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Oscar Charleston General Thread

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  • #31
    Originally posted by Herr28 View Post
    Yikes. Did you read that article about CFer Vacey Boon drowning? That is terrible.
    Yes, I read that. So sad to die so young.
    Strikeouts are boring! Besides that, they're fascist. Throw some ground balls - it's more democratic.-Crash Davis


    • #32
      Originally posted by Honus Wagner Rules View Post
      Yes, I read that. So sad to die so young.
      Sad stuff, for sure. Only multiplied due to the baseball connection, but it is terrible news to see even when it is just one of us regular Joe's.
      "It ain't braggin' if you can do it." Dizzy Dean


      • #33
        Some photos.

        Charleston 3.jpg...Charleston 2.jpg...Charleston 1.jpg

        Charleston 1917A.jpg
        Strikeouts are boring! Besides that, they're fascist. Throw some ground balls - it's more democratic.-Crash Davis


        • #34
          I did find a mention of Oscar Charleston in the Joe Posnanski book about his time with Buck O'Neil, The Soul of Baseball: A Road Trip Through Buck O'Neil's America. It is actually a sad scene, with Buck O'Neil and Willie Mays at the Negro League Hall of Fame and Museum together. Charleston has a brief mention at the beginning of the chapter, but I am going to post the full 7 or so pages, because it is a powerful moment and well worth the read if anyone visiting here hasn't already read it.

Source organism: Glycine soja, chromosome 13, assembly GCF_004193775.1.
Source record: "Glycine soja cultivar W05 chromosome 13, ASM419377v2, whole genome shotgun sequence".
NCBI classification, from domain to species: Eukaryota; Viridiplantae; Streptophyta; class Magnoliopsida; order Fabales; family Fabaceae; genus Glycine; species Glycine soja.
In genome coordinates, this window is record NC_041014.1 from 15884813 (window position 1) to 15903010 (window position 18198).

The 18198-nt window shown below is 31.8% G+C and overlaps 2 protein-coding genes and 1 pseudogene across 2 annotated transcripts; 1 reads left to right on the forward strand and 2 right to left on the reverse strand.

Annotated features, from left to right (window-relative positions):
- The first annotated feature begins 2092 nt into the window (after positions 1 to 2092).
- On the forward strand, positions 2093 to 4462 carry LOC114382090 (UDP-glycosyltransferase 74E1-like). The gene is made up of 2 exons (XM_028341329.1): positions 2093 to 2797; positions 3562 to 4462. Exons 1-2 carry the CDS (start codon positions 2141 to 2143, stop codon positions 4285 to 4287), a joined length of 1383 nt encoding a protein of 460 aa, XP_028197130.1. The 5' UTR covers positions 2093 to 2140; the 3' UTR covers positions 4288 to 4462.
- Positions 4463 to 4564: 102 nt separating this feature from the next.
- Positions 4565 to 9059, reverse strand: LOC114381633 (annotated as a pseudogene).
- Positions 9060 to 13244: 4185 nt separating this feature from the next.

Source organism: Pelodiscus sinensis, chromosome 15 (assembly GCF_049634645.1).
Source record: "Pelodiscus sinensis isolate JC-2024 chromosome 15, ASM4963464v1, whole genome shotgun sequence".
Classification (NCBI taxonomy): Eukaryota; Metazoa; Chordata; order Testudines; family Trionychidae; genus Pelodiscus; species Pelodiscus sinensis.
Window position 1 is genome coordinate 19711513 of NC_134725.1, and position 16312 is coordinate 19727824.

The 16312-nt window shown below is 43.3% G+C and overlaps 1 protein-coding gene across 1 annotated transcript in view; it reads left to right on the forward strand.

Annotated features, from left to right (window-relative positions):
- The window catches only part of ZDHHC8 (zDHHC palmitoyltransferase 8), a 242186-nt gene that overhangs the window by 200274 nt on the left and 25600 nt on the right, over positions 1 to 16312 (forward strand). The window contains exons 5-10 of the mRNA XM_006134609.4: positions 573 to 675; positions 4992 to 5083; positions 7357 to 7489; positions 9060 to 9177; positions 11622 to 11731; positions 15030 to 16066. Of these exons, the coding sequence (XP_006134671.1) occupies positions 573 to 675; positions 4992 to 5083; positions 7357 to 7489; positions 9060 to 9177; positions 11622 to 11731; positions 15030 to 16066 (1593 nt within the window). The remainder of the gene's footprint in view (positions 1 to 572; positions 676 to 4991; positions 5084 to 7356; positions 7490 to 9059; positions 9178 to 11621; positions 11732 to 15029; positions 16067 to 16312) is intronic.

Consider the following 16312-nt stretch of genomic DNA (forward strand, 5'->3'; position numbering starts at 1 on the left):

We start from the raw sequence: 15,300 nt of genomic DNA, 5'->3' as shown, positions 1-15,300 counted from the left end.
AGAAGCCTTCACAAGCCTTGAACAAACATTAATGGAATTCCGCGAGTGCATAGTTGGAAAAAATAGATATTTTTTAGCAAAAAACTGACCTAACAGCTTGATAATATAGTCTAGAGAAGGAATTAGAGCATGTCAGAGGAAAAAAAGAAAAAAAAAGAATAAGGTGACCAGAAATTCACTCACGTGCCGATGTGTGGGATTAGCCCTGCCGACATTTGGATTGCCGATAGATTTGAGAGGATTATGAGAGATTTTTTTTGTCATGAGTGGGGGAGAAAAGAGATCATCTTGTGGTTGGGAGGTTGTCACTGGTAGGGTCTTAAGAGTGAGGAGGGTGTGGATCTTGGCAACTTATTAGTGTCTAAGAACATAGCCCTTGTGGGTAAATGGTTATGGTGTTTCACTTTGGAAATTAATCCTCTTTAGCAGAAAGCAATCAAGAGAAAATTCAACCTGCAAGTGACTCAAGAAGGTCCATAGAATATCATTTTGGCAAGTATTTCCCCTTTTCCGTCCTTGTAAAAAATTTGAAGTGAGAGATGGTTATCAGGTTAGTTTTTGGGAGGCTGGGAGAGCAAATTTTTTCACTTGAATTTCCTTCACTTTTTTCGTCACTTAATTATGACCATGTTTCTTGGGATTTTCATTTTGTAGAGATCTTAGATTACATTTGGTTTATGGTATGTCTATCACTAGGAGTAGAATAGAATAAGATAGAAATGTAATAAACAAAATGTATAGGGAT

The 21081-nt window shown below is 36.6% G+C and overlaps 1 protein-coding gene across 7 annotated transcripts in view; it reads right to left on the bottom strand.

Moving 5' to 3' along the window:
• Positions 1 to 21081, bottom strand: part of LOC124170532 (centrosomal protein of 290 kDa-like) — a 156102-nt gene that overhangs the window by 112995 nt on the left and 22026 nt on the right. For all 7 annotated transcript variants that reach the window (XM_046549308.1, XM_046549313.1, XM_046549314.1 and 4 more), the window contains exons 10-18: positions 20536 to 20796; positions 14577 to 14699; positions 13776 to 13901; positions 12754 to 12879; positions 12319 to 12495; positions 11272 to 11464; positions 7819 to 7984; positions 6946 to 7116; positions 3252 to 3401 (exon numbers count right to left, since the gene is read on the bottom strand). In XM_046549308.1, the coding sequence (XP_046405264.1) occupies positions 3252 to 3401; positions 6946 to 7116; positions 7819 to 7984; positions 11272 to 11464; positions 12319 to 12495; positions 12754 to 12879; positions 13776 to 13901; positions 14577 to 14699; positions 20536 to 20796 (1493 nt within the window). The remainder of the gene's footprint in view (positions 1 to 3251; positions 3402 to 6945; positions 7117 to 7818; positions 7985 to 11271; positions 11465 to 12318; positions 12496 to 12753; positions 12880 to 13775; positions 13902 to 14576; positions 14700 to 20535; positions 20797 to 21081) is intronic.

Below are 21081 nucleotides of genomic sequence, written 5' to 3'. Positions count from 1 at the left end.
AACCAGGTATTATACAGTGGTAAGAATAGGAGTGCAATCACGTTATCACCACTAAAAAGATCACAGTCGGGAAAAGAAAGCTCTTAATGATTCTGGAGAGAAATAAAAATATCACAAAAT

Pages 27-34

          Snow melted into puddles on the sidewalks outside. The greatest living ballplayer stood in the darkened entryway of the Negro Leagues Baseball Museum on the corner of Eighteenth and Vine in Kansas City. Willie Mays wore a thick, shiny San Francisco Giants baseball coat, though it was warm inside, and his face glistened with sweat. He stared through chicken wire at a carpeted baseball field in the center of the museum. He would not go to the field. The lights were too bright. "My eyes," Willie Mays said. "My eyes can't take the glare."